Time for the State to Step Up on Facilities Funding

-By Mike Walsh

When we talk about Full and Fair Funding for California’s public schools, we often look at the big picture — per-pupil funding levels. That’s natural, since California ranks just 41st nationally in the funding it provides the state’s public school students. This hinders districts and county offices of education in our quest to provide all students with a high-quality education and prepare every graduate for success in college, career and civic life.

Yet, while California’s dismal per-pupil funding levels underscore the state’s lack of investment in public schools, they don’t tell the entire story. There are many other ways in which the state shortchanges students of needed resources, and some of them go unnoticed in the mainstream media. Fortunately, CSBA consistently highlights the need for Full and Fair Funding and, last month, our advocacy raised the public profile of two important aspects of school funding.

In August, readers across the state woke up to an open letter co-written by me and CSBA CEO & Executive Director Vernon M. Billy. In the letter, we call on the next governor to immediately release the $7 billion in voter-approved funds for K-12 school facilities. The letter, which appeared in the Los Angeles Times, Sacramento Bee, San Diego Union-Tribune and the Bay Area Newspaper Group papers, including the East Bay Times, Marin Independent Journal, and the San Jose Mercury News, was accompanied by an article on the same topic in the San Francisco Chronicle. In that article, CSBA delegate and Fremont Unified School District board member Ann Crosbie captured my sentiments when she said, “I think it’s very disturbing to put it to a vote and then refuse to actually fund it. We can try to go through the courts about it, but how long is that going to take? The students are here now.”

Two years ago, the voters overwhelmingly approved Proposition 51 to provide $7 billion for the renovation and construction of K-12 schools and to fund facilities for charter schools and Career and Technical Education programs. Yet, in the last two state budgets combined, only 20 percent of the promised Proposition 51 money has been made available to school districts and county offices of education, leaving us unable to address our pressing facility needs. In essence, the state has defied voters by withholding funds for building and modernizing schools. At the current pace, it will take another eight years — a full decade after voter approval — for the state to distribute the funds. We plan on making sure that this pace accelerates rapidly in the next gubernatorial administration.

“I think it’s very disturbing to put it to a vote and then refuse to actually fund it. We can try to go through the courts about it, but how long is that going to take? The students are here now.” Ann Crosbie, Fremont USD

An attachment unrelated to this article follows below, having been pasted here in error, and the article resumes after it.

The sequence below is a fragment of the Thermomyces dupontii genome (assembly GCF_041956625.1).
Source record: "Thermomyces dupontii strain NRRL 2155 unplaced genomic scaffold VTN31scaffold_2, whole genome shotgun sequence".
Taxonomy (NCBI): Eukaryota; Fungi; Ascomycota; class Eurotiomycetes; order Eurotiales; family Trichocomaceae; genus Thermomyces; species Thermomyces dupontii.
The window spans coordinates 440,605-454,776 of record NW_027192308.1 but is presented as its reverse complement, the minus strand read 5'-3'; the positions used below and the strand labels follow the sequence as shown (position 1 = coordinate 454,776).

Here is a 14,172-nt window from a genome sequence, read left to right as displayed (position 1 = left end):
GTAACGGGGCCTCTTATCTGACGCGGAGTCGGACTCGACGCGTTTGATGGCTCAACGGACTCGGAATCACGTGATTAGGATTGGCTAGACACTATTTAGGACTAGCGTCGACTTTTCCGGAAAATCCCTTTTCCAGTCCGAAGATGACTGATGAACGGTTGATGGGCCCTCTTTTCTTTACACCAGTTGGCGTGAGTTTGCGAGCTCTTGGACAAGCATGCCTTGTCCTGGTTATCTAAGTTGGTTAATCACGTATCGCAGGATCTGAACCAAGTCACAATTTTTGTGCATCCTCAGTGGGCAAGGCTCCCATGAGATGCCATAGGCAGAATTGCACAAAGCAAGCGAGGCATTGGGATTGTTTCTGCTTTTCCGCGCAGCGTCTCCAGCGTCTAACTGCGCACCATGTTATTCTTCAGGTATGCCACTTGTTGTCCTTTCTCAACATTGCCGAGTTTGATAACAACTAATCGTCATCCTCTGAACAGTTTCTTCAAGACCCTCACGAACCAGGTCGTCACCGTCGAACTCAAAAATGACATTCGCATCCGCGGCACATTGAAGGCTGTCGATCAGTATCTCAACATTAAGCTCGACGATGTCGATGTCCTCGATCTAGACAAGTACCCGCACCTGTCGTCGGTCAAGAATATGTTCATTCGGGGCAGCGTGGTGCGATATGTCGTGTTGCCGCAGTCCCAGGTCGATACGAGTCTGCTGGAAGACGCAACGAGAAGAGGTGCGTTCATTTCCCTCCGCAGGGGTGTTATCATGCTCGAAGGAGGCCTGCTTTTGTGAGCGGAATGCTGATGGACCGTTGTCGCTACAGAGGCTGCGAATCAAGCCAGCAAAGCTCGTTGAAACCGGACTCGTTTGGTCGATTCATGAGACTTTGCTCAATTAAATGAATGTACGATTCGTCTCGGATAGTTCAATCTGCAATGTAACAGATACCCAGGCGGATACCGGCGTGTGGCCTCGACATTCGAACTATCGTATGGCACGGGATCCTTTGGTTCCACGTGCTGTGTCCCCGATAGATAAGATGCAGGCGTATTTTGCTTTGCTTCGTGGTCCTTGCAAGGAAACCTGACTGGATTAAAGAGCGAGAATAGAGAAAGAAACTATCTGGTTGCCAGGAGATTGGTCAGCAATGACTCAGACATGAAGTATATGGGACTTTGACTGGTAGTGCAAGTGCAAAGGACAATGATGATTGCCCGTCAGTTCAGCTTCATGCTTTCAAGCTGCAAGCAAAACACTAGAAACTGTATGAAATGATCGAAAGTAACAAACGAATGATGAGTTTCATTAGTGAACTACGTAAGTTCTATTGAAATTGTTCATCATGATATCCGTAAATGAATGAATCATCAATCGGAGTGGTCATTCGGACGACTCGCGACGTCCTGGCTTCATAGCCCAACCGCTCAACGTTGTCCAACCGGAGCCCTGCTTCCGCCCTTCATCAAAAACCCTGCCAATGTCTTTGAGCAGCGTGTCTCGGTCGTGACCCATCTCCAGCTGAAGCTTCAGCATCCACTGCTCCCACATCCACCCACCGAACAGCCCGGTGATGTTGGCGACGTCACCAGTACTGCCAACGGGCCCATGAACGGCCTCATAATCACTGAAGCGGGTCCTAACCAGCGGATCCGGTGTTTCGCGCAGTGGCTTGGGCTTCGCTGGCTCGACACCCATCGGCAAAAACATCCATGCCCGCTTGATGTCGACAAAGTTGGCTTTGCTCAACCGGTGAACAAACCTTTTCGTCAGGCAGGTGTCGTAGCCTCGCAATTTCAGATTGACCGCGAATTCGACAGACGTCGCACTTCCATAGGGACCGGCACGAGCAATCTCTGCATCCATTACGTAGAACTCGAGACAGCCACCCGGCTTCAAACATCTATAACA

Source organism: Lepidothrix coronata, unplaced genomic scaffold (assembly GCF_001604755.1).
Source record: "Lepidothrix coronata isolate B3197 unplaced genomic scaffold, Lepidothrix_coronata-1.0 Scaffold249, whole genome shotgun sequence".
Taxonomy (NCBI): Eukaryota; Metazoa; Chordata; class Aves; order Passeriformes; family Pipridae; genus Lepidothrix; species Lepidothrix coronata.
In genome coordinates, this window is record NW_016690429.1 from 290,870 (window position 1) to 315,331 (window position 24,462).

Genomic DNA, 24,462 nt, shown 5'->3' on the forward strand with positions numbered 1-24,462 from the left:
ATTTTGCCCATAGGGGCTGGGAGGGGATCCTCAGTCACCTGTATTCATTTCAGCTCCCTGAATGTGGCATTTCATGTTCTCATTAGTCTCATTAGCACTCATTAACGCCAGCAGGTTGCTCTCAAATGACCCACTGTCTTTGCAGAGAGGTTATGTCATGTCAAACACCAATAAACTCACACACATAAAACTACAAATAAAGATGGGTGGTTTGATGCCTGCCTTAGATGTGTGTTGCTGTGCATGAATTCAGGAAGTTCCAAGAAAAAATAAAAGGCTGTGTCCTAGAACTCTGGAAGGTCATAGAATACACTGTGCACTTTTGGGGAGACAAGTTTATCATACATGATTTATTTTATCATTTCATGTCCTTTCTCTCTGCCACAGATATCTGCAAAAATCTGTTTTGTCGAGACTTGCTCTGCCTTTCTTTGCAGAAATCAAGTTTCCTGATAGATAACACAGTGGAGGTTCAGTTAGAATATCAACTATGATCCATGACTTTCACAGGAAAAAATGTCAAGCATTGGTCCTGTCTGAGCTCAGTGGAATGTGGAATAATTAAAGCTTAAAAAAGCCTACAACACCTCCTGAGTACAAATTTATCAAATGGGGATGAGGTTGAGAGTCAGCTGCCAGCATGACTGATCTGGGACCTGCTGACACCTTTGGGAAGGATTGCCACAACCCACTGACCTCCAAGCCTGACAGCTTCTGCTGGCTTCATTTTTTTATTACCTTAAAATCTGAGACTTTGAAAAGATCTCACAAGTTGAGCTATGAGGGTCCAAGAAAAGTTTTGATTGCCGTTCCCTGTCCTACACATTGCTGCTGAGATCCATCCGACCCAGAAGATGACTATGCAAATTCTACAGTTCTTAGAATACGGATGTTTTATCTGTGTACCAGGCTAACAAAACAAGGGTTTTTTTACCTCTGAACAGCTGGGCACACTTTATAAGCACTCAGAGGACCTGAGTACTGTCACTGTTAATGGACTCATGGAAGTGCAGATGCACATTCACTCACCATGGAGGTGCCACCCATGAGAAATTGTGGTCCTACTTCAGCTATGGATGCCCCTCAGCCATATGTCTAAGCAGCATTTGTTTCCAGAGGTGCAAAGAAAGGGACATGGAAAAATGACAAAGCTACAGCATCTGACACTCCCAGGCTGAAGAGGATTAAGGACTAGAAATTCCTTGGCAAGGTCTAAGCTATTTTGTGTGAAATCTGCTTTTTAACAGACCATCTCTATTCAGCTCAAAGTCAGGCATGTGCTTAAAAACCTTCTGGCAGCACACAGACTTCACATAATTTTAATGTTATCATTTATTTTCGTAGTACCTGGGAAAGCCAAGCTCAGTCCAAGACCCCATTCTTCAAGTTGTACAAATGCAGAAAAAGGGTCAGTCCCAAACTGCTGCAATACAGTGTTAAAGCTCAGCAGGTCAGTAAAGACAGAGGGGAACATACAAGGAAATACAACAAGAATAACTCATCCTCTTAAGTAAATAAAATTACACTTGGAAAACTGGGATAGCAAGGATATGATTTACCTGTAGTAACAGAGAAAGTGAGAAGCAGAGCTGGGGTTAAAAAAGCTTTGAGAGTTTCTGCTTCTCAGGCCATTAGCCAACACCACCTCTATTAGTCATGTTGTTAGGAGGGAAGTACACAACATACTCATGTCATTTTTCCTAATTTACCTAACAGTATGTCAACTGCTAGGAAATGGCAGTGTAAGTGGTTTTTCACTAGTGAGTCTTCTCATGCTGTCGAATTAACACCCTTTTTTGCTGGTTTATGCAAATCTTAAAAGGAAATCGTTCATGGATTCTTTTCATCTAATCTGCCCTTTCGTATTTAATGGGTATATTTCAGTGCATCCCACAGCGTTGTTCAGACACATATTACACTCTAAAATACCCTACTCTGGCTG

We will also keep the state’s feet to the fire where its habitual practice of manipulating
Proposition 98 is concerned. On Friday, Aug.10, CSBA filed a lawsuit against the state
challenging one provision of Assembly Bill 1825, a 2018–19 budget trailer bill that changes the calculation for the Proposition 98 minimum education funding guarantee. The Associated Press, the Los Angeles Times, the Sacramento Bee and other papers throughout the state covered the lawsuit and noted, as the Times wrote in its headline that, “A quiet and important fight is brewing over how much must be spent on California schools.”

Taking into account existing law and current economic conditions, the state Constitution
stipulates that the Proposition 98 guarantee must be budgeted according to one of three
rules, commonly referred to as “tests.” However, if the Proposition 98 guarantee is “certified” at a lower level than what was budgeted in a prior year, AB 1825 allows the state to artificially lower the guarantee in future years by up to 1 percent of the prior year’s Proposition 98 guarantee. Based on the current year, this means that ongoing school funding could be lowered in future years by as much as $784 million, an unacceptable outcome at a time when California ranks 41st nationally in per-pupil funding.

It’s no surprise that the state promotes increases to the Local Control Funding Formula while refusing to acknowledge the impact of rising costs for schools or the clandestine measures it uses to claw money back from them. But as long as the state tries to manipulate school funding in the shadows, CSBA will shine a light on its activities and advocate for the Full and Fair Funding California’s students deserve.

Mike Walsh is CSBA President and a trustee with the Butte County Office of Education